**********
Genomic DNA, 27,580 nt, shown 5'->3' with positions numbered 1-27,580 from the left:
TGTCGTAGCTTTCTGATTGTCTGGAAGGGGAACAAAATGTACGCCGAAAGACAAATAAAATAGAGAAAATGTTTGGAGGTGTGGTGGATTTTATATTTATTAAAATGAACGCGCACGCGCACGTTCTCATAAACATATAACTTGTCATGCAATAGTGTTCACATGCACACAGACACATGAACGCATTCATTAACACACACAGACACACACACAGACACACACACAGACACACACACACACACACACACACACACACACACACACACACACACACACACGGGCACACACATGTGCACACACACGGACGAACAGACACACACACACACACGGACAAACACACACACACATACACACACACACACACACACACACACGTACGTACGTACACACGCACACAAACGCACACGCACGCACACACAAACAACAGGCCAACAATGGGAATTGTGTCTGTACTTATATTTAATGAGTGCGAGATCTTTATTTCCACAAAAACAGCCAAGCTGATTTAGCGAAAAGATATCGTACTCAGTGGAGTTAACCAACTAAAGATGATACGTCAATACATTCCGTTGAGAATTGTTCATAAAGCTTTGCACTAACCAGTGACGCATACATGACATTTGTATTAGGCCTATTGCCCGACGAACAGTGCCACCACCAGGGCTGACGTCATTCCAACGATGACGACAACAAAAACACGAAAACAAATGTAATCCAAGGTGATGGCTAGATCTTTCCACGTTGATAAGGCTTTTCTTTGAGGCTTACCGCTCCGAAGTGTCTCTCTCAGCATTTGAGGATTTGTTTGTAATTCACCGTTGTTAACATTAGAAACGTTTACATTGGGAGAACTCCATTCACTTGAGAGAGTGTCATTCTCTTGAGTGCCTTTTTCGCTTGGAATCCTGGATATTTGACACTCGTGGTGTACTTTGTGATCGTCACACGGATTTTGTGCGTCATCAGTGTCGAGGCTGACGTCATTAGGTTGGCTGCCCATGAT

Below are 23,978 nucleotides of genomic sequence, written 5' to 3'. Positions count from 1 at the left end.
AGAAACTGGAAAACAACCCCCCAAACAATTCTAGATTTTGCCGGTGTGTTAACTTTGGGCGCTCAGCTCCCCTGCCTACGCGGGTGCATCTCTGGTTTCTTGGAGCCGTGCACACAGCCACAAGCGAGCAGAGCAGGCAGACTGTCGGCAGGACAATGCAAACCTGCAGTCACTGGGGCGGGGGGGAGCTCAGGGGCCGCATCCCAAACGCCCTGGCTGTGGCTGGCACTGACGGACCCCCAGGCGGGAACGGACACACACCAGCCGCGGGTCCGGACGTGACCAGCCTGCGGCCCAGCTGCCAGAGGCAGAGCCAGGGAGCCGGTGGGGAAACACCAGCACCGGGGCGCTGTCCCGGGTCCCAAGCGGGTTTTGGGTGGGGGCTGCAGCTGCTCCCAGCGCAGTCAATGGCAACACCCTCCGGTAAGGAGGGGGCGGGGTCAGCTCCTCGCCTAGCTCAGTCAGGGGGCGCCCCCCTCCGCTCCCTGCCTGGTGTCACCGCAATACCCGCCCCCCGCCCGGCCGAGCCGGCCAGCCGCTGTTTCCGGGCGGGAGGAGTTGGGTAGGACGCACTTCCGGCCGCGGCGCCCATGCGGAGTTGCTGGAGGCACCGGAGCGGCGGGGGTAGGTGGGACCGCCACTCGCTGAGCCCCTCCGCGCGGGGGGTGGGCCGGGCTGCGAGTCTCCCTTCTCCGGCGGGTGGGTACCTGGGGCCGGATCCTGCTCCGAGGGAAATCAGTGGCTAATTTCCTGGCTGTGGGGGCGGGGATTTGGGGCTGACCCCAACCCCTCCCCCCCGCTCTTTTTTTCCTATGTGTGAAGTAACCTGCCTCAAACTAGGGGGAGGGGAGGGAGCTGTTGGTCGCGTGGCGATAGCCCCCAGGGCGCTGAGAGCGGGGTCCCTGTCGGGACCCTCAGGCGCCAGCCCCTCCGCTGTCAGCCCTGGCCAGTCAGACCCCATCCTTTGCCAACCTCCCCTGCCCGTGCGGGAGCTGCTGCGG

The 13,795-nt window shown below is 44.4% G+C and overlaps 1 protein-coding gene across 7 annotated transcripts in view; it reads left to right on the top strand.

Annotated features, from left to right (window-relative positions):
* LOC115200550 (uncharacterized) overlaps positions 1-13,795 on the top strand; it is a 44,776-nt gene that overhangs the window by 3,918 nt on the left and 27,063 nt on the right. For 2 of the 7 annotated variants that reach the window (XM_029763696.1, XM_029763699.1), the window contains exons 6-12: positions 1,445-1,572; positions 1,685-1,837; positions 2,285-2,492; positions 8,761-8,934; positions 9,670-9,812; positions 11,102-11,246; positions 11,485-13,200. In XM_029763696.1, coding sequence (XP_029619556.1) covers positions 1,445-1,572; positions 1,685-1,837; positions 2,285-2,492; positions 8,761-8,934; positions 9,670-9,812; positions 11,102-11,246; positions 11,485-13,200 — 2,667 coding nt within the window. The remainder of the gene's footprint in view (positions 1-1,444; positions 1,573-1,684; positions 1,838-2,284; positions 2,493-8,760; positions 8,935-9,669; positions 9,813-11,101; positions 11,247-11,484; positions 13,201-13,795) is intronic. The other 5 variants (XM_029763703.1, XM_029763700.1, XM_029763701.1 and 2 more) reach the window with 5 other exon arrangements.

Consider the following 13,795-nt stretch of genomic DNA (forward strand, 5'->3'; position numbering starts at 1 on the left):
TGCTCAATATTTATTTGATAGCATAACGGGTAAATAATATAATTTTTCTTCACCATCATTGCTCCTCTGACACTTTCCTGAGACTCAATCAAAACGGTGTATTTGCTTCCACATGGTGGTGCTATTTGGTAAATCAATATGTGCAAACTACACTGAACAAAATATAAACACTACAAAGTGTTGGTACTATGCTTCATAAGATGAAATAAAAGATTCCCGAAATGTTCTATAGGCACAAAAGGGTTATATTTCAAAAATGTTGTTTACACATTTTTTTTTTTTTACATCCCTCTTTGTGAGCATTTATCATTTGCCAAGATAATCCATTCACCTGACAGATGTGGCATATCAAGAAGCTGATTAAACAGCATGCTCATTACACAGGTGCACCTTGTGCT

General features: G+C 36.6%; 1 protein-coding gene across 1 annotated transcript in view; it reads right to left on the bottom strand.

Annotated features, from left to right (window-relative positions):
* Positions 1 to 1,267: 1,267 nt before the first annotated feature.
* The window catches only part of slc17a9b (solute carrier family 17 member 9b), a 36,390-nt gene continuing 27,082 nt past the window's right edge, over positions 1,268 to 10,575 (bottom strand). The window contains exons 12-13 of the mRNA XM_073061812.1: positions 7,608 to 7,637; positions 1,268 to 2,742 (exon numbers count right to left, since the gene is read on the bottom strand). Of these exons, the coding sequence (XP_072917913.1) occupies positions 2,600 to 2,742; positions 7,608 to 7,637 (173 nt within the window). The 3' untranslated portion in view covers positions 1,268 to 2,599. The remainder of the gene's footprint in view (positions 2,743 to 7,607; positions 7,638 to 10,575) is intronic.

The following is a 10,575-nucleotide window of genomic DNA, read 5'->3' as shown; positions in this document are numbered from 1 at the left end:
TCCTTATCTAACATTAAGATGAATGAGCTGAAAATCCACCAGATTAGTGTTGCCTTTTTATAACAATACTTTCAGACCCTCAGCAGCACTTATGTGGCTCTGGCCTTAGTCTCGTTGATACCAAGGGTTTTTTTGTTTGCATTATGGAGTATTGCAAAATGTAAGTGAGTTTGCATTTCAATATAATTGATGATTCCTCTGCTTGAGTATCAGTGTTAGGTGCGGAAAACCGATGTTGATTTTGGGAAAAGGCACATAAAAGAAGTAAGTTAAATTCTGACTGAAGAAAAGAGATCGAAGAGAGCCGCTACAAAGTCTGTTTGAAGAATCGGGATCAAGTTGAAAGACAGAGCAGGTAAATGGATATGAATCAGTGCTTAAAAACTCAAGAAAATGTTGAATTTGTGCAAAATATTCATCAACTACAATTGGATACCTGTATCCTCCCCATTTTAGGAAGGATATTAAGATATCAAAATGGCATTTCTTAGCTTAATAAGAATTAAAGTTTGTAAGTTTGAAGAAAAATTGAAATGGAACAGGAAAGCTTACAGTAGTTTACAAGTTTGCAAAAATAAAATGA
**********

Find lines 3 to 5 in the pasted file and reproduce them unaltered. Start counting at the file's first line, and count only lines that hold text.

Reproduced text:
Below are 23,978 nucleotides of genomic sequence, written 5' to 3'. Positions count from 1 at the left end.
AGAAACTGGAAAACAACCCCCCAAACAATTCTAGATTTTGCCGGTGTGTTAACTTTGGGCGCTCAGCTCCCCTGCCTACGCGGGTGCATCTCTGGTTTCTTGGAGCCGTGCACACAGCCACAAGCGAGCAGAGCAGGCAGACTGTCGGCAGGACAATGCAAACCTGCAGTCACTGGGGCGGGGGGGAGCTCAGGGGCCGCATCCCAAACGCCCTGGCTGTGGCTGGCACTGACGGACCCCCAGGCGGGAACGGACACACACCAGCCGCGGGTCCGGACGTGACCAGCCTGCGGCCCAGCTGCCAGAGGCAGAGCCAGGGAGCCGGTGGGGAAACACCAGCACCGGGGCGCTGTCCCGGGTCCCAAGCGGGTTTTGGGTGGGGGCTGCAGCTGCTCCCAGCGCAGTCAATGGCAACACCCTCCGGTAAGGAGGGGGCGGGGTCAGCTCCTCGCCTAGCTCAGTCAGGGGGCGCCCCCCTCCGCTCCCTGCCTGGTGTCACCGCAATACCCGCCCCCCGCCCGGCCGAGCCGGCCAGCCGCTGTTTCCGGGCGGGAGGAGTTGGGTAGGACGCACTTCCGGCCGCGGCGCCCATGCGGAGTTGCTGGAGGCACCGGAGCGGCGGGGGTAGGTGGGACCGCCACTCGCTGAGCCCCTCCGCGCGGGGGGTGGGCCGGGCTGCGAGTCTCCCTTCTCCGGCGGGTGGGTACCTGGGGCCGGATCCTGCTCCGAGGGAAATCAGTGGCTAATTTCCTGGCTGTGGGGGCGGGGATTTGGGGCTGACCCCAACCCCTCCCCCCCGCTCTTTTTTTCCTATGTGTGAAGTAACCTGCCTCAAACTAGGGGGAGGGGAGGGAGCTGTTGGTCGCGTGGCGATAGCCCCCAGGGCGCTGAGAGCGGGGTCCCTGTCGGGACCCTCAGGCGCCAGCCCCTCCGCTGTCAGCCCTGGCCAGTCAGACCCCATCCTTTGCCAACCTCCCCTGCCCGTGCGGGAGCTGCTGCGG

The 13,795-nt window shown below is 44.4% G+C and overlaps 1 protein-coding gene across 7 annotated transcripts in view; it reads left to right on the top strand.